How The West Was Won: The 1998 Pacific Men's Soccer Team - Part 1

1998 Men's Soccer Team Photo
The team photo for the 1998 Pacific men's soccer team. Back Row (Left To Right): Head Coach Jeff Enquist, Assistant Coach Tim Copeland, Tad Detwiler, Matt Libbey, Rusty Sandusky, Joe Mus, Chris Burke, trainer Billie Good, trainer Christy Nelson. Middle Row (Left to Right): Aaron Mills, Bobby Nelson, Ty Kovatch, Chris Jacky, Matt Seidel, Francisco Aray, Brad Day, Todd Howarth, Jeff Mazurek. Front Row (Left to Right): Alan Abrams, Joe Maronick, Scott Heuston, Logan Williams, Ryan Stanley, Ben Hoang, Tyler Gist, Kiel Peck.


NCAA Division III 50th Anniversary LogoIn 2023-24, NCAA Division III celebrates its 50th anniversary while Pacific University and other Northwest Conference institutions celebrate 25 years as full Division III members. As part of that celebration, we are chronicling the story of Pacific’s 1998 men’s soccer team, the first Boxer team to qualify for the NCAA postseason.

Part one of this three-part series chronicles the challenges of the team making the jump to Division III from NAIA play and introduces the personalities who made up the team.

Read The 1998 Pacific Men's Soccer Preseason Program (PDF) | 1998 Men's Soccer Roster (PDF)

Part 1: Welcome To The Association
1998 Men's Soccer Head Coach Jeff Enquist '98

Jeff Enquist ‘98 knew that his team had done everything it needed to do to earn a playoff berth. Still, he wondered, would it be enough?

The year was 1998 and Pacific University, along with the rest of the Northwest Conference, was in its first season as a member of NCAA Division III. That made Pacific, and its eight conference counterparts, relative unknowns in a division dominated by schools in the Midwest and East.

In his five years at Pacific, the Boxers’ head men’s soccer coach had built the team into a program that picked up plenty of notice in the NAIA ranks. Entering the 1998 season, Pacific had amassed a 56-31-9 record in his first five seasons, won two conference championships and finished under .500 just once.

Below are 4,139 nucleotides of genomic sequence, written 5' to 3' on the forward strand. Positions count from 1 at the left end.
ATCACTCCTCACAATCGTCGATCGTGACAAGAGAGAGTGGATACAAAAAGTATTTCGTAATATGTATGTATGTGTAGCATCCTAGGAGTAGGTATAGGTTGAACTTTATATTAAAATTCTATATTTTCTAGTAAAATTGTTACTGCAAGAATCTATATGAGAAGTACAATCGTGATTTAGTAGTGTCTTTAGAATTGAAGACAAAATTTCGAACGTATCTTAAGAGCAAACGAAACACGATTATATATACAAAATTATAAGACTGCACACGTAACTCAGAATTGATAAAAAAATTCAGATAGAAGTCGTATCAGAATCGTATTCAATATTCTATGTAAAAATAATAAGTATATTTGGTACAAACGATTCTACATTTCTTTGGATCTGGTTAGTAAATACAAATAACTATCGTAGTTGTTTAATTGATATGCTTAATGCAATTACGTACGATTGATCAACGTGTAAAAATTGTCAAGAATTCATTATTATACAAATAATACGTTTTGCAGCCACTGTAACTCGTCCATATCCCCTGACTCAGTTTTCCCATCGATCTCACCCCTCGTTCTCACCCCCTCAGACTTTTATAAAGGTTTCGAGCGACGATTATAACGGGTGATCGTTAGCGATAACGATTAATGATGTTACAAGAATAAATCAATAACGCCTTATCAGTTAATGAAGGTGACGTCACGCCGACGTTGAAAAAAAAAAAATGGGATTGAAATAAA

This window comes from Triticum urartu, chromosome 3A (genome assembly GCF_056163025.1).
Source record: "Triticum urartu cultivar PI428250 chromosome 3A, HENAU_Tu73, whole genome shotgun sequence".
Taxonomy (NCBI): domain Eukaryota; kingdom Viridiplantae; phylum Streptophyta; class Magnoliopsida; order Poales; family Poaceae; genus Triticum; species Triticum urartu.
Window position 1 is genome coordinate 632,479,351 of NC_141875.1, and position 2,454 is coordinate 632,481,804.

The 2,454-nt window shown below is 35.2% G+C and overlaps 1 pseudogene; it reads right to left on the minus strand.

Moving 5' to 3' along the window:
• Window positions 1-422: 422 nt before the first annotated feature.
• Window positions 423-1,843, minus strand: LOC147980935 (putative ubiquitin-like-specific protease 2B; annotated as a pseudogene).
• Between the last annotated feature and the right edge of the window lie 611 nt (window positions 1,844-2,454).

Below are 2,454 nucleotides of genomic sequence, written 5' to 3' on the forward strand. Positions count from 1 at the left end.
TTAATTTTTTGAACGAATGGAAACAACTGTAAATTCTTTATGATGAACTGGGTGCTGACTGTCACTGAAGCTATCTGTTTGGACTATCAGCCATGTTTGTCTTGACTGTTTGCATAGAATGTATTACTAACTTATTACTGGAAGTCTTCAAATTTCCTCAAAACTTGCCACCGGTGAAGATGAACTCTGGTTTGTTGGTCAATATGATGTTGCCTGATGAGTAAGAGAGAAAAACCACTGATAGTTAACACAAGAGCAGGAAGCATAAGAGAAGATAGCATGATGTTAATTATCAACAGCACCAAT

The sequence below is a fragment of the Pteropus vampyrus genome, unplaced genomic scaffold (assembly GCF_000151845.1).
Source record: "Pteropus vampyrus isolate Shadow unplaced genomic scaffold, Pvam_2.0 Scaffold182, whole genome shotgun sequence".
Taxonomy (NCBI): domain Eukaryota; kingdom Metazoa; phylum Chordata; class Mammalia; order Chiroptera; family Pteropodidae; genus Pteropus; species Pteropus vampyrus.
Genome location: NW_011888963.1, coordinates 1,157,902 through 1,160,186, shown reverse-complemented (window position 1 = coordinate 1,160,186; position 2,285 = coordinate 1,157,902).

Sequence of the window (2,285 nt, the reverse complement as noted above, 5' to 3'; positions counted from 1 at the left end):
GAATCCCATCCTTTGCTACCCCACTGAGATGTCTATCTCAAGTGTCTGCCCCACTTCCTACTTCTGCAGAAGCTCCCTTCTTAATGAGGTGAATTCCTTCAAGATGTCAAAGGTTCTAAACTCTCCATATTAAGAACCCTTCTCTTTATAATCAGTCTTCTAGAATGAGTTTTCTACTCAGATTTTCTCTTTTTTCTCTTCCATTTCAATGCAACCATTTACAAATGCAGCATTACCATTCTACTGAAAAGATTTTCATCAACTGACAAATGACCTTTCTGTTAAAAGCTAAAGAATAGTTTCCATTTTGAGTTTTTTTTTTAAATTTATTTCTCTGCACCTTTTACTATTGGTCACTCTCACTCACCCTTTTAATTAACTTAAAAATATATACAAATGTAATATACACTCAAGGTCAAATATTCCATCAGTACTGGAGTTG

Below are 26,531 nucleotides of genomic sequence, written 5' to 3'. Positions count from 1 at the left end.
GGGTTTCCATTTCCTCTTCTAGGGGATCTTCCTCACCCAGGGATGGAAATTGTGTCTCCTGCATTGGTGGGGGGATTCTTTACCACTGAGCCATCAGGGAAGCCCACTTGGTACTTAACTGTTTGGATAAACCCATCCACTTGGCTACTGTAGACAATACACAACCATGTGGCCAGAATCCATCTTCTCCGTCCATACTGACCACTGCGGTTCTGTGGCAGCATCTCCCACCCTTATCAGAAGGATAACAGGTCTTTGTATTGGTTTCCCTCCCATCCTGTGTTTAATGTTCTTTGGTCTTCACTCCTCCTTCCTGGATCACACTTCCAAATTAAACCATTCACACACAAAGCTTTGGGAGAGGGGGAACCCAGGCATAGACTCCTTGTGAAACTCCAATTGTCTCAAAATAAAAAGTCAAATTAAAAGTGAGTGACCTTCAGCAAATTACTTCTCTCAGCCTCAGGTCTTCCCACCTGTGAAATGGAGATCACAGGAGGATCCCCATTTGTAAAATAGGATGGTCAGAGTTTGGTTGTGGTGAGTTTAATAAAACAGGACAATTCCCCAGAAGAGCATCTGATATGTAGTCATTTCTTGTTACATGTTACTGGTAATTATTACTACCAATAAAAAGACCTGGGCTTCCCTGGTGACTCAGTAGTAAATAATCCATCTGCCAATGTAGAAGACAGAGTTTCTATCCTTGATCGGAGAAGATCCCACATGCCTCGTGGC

The Boxers had done everything on the field to make their case. They capped the regular season with a 14-5-1 record and went 12-4-1 in conference play. The team’s 36 points was one point behind NWC champion Seattle University, which was ineligible for the Division III postseason due to the university’s NCAA provisional membership status.

While Enquist had the perfect opportunity to advocate for his team as a member of the Division III West Region Advisory Committee, which would help select the postseason berths, he still wondered if the numbers would be enough to convince the rest of the committee that they were worthy.

“I think the biggest issue for us was figuring out how we would earn the respect of Division III teams on the East Coast, who didn’t know how to compare the Northwest Conference to the rest of their world,” Enquist said. “As we did our weekly calls, it was an uphill battle every week to try and move our teams up into the places in the rankings where they belonged. People didn’t have anything to compare it to. We were the unknown.”

As things worked out, the numbers were enough and more. Not only did Enquist’s team become the first Pacific team to make the NCAA postseason, but it also became the first NWC school selected as a postseason host, welcoming the best in the West Region to Tom Reynolds Field on Pacificʻs Forest Grove campus.